Space Cover #153: Morris Beck Crew Covers Acknowledgement: The scan for the USS English (MA-7) is from my website thanks to Eddie Bizub.
Morris Beck was a ship enthusiast who, from an early age, created designs for covers for various events. In the mid 1940s he started designing covers to be postmarked aboard US Navy vessels for events such as the ship's commissioning, decommissioning, Navy Day etc. This naturally led to him producing covers for the Navy's role in the recovery of US astronauts.
His covers involved printed cachets, often in two or three colours. He numbered his main series of Naval covers from 1 to 1000 with each number meant to be used by a different ship and event. The number of covers varied from two to three hundred for the early Recovery covers to over five thousand for Apollo-Soyuz Test Project (less covers were produced for other events). Beck covers are considered the Rolls Royce of Recovery Ship covers.
While his first cover for a Recovery ship was produced for Mercury-Atlas 7, these were unnumbered and only available to the crew.
From Mercury-Atlas 8 (MA-8) onwards he produced covers for the collector with his first such cover being number 77 for the USS John Paul Jones. Covers were also produced for two other ships in the MA-8 Recovery Force. From Mercury-Atlas 9, Beck produced covers for most ships in each of the U.S. manned missions recovery forces.
It should be noted that while the idea was to use a different number for each ship and event, things did not always work out that way. Sometimes covers designed for one ship found their way onto a number of ships. In many cases such covers are quite rare and demand a premium. In other cases, covers with more than one number were sent to a particular ship.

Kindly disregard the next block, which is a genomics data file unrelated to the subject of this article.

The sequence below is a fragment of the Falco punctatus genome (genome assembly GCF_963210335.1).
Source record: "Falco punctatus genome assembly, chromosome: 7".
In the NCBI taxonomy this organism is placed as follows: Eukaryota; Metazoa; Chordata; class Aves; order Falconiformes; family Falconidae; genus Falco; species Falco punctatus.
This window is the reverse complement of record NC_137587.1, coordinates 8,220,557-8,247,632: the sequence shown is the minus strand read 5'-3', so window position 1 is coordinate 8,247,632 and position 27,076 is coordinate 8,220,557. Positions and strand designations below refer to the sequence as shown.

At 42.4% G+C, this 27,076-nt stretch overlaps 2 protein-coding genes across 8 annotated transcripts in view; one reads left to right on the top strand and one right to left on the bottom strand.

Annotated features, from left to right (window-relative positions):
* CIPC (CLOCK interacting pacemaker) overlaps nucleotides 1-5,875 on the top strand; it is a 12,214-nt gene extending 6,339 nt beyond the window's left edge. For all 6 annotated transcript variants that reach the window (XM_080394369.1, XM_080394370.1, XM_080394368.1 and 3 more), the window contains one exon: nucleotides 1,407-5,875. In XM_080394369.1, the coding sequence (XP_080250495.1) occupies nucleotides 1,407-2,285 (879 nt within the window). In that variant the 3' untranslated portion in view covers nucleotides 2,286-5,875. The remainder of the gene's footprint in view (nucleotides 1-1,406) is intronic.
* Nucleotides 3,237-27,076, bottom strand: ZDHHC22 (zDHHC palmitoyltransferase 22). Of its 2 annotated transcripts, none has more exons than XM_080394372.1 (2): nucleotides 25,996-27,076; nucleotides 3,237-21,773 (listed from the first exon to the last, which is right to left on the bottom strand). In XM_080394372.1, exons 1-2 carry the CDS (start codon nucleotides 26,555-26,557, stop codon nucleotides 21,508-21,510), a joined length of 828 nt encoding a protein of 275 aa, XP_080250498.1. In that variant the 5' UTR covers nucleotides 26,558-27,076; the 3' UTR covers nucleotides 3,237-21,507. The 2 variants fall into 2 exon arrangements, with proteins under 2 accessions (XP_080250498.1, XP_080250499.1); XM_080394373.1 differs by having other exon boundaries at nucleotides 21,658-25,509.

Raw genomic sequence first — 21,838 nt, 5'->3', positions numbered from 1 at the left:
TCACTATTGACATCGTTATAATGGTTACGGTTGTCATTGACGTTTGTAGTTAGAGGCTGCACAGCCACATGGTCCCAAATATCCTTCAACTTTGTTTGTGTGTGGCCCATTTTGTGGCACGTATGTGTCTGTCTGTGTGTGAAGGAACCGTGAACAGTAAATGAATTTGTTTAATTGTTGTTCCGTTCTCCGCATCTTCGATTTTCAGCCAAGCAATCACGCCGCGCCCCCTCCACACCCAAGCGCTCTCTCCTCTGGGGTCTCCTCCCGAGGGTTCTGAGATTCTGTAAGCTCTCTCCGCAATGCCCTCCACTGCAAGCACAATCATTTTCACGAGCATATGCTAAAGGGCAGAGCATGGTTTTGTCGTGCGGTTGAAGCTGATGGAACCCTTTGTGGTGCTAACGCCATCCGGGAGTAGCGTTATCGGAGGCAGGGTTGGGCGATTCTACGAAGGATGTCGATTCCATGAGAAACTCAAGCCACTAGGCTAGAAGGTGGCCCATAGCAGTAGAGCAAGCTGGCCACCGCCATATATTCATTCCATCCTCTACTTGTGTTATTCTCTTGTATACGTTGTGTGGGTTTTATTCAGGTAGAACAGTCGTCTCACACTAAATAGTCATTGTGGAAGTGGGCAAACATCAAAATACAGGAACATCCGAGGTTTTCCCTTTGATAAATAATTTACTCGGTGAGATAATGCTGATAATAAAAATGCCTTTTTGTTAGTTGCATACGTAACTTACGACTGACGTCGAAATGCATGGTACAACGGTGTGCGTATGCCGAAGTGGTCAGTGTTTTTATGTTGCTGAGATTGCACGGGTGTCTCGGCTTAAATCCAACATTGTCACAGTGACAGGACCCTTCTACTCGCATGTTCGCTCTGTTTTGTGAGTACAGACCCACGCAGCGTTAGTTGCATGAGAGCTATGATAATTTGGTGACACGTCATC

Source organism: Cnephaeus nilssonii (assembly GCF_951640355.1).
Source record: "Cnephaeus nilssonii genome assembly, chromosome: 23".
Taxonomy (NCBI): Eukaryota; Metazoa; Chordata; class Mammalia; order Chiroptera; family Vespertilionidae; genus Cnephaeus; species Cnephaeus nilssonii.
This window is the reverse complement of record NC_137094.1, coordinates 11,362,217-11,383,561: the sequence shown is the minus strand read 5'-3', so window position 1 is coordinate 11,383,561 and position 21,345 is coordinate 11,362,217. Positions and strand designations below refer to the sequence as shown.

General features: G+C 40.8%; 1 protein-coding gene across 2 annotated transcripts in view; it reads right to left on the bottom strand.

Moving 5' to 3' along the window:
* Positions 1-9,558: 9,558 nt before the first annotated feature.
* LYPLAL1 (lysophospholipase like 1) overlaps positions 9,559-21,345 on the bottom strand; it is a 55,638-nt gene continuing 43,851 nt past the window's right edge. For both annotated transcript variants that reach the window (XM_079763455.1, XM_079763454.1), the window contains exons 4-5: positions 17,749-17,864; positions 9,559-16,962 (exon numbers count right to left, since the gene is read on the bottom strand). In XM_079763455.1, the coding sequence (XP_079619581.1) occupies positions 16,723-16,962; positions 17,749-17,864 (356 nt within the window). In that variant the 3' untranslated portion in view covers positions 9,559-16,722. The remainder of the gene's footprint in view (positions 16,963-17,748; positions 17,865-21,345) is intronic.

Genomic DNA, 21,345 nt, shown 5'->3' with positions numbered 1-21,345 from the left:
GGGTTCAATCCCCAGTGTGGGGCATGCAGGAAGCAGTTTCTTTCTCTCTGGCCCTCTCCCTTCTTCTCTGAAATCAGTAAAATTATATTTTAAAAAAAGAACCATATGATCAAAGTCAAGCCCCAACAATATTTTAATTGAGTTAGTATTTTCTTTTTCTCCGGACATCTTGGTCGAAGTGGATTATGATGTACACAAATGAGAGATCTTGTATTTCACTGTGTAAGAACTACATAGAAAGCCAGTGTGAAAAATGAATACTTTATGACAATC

As a thank you for postmarking his covers, Beck sent a number of unnumbered covers with each group of numbered covers to the ship's Postal Officer to be distributed as he pleased. These are usually known as Beck Crew Covers.
While we know from his records that 25 such covers were send initially, there is no ongoing record of how many unnumbered covers were send to each ship. However, considering how few have survived, it is likely that approximately 25 were sent in each case.
Considering how few such covers were produced by Beck and the fact that they usually went to non-collectors, very few have survived. In most cases less than six examples are known and they bring quite good prices when sold. Examples are know from most missions, although none are known from the Apollo-Soyuz Test Project. Also, none have surfaced from the Apollo 11 primary recovery ship, the USS Hornet.
Below are examples from the Apollo and Skylab missions (see above for examples from Mercury and Gemini).
These should not be confused with the unnumbered Navy Rubber stamp cacheted covers. From Gemini onwards, Beck produced rubber stamps for the Navy and sent two to each ship.
The designs were either identical with or very similar to the printed cachets. These were used by the Postal Officer aboard each ship to cachet covers postmarked for the Recovery. In most cases the Navy used maroon (a dark red) or black ink, although occasionally a different colour was used. Below is a typical example.